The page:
Label: Young Turks, 2018
Personnel includes: Kamasi Washington: tenor saxophone; Dontae Winslow: trumpet; Ryan Porter: trombone; Patrice Quinn: vocals; Cameron Graves: piano; Brandon Coleman: keyboards; Miles Mosley: bass; Thundercat: bass; Ronald Bruner Jr.: drums; Tony Austin: drums; Robert Searight: drums; and more.
Kamasi Washington’s new double-disc Heaven And Earth boasts a sound that is completely identifiable with the saxophonist’s previous creations, but definitely doesn't match them in terms of grooviness and excellence. Catching up with today’s musical trends, Kamasi combines traditional jazz and retro-funk elements with contagious beats and synth-infused layers. Occasionally, on top of it, there are heavy string orchestrations and chants carried out with a luxuriant opulence that may or not affect the existing idea of nostalgia.
Perhaps the best illustrators of this concept are the openers of each disc: “Fists Of Fury”, the theme of a Bruce Lee movie from the 70s, where he adds his personal stamp through hot samba rhythms and pungent funky bass lines; and “The Space Travelers Lullaby”, whose orchestration feels dismal and dense.
An Afro-Latin backbeat drives Freddie Hubbard’s hooky and hallucinatory “Hub-Tones”, here reshaped with mellifluous post-bop riffery and astounding improvisations.
“Can You Hear Him” is one of the many incursions into jazz-funk, but in the case, spiced with neo-soul rhythms and spatial synth sounds. A similar ambiance is created on “The Invisible Youth”, which shows off a surprisingly turbulent avant-garde intro before fixating the definitive pace. These numbers differ from “Connections”, where soul jazz and smooth funk merge in the interest of a relaxed, breezy flow that is regularly interrupted by dreamlike orchestral passages.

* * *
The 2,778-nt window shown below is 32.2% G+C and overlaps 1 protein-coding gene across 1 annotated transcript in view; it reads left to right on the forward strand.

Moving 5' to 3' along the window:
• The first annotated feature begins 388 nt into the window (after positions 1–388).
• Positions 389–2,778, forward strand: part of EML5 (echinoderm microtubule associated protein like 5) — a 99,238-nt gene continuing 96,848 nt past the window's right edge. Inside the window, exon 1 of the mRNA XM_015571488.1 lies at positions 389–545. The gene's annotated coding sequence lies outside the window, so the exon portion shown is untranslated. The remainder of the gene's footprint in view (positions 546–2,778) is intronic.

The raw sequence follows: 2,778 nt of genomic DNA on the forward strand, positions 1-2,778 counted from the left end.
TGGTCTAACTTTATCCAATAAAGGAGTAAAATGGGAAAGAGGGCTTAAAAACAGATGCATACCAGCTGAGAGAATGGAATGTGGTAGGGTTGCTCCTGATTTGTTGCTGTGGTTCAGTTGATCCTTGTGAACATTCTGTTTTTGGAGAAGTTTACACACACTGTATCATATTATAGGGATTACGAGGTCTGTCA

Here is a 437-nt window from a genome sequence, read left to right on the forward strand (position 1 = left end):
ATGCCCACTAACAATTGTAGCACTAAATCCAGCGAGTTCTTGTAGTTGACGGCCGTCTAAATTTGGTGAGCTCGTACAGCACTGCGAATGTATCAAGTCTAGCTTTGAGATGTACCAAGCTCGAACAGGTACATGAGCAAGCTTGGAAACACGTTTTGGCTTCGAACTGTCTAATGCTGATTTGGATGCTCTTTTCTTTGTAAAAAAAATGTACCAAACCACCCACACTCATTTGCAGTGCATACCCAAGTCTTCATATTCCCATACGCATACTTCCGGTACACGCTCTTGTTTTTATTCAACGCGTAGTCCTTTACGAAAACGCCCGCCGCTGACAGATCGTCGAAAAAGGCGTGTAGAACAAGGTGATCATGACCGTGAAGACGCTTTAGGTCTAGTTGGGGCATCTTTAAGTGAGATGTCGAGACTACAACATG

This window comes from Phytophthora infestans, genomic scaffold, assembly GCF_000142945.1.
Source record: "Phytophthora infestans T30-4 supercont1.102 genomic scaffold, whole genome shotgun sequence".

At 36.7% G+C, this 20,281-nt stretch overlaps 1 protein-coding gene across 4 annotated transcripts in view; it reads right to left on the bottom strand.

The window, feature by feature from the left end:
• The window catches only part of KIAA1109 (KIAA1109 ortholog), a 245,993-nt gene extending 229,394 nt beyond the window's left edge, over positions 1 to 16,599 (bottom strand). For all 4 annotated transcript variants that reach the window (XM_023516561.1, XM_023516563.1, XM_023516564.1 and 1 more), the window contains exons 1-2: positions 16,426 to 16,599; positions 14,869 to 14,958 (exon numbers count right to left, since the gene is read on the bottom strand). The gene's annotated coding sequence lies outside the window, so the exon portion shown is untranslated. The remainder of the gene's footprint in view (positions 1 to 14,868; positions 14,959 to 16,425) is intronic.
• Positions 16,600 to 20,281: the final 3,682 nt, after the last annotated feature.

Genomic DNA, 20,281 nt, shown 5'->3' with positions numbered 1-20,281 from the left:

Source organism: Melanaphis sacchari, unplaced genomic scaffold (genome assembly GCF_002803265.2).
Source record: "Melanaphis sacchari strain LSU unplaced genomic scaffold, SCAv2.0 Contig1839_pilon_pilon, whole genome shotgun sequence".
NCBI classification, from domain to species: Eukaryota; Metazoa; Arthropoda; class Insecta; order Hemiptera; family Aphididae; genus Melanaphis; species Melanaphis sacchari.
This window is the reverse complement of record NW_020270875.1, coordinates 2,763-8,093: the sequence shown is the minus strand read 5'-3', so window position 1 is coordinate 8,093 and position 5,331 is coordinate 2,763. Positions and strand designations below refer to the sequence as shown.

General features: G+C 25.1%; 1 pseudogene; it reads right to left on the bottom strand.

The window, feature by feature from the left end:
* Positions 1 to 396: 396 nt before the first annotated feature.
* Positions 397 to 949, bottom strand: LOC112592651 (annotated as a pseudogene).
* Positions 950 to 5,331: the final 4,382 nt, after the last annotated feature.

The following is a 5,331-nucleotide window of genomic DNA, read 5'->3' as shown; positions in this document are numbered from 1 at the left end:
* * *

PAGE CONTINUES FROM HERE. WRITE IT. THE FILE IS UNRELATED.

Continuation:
Artfully integrating melody, groove, and spirited motifs in his improvisations, the bandleader builds in intensity to eventual cathartic effect on tunes like “Song For The Fallen”, a piece marked by puissant instrumental layers; “The Psalmist”, a deep funk exercise penned by trombonist Terry Porter; and “Show Us The Way”, a wonderful modal engagement in spirituality.
The rhythmic hip-hop energy of “Street Fighter Mas”, featuring Snarky Puppy’s drummer Robert Searight, diverges from the syncopated Afro-Brazilian rhythms of “Vi Lua Vi Sol”, which falls under a futuristic crossover jazz. Both pieces convey strong melodies that resurface and are developed with a sense of meaningfulness.
Patrice Quinn comes to the forefront with her voice and lyrics on “Testify” and “Journey”, two easy-listening songs that, leaning on the soul and gospel from the ‘70s, respectively, aim to reach a broader set of listeners.
Even not venturing into new ground, Kamasi remains with an intact and eclectic vision. Even expecting more from this album, I found that the connection of the group as a whole is never put into question.
02 (disc1) - Can You Hear Him ► 03 (disc1) - Hub Tones ► 07 (disc2) - Show Us The Way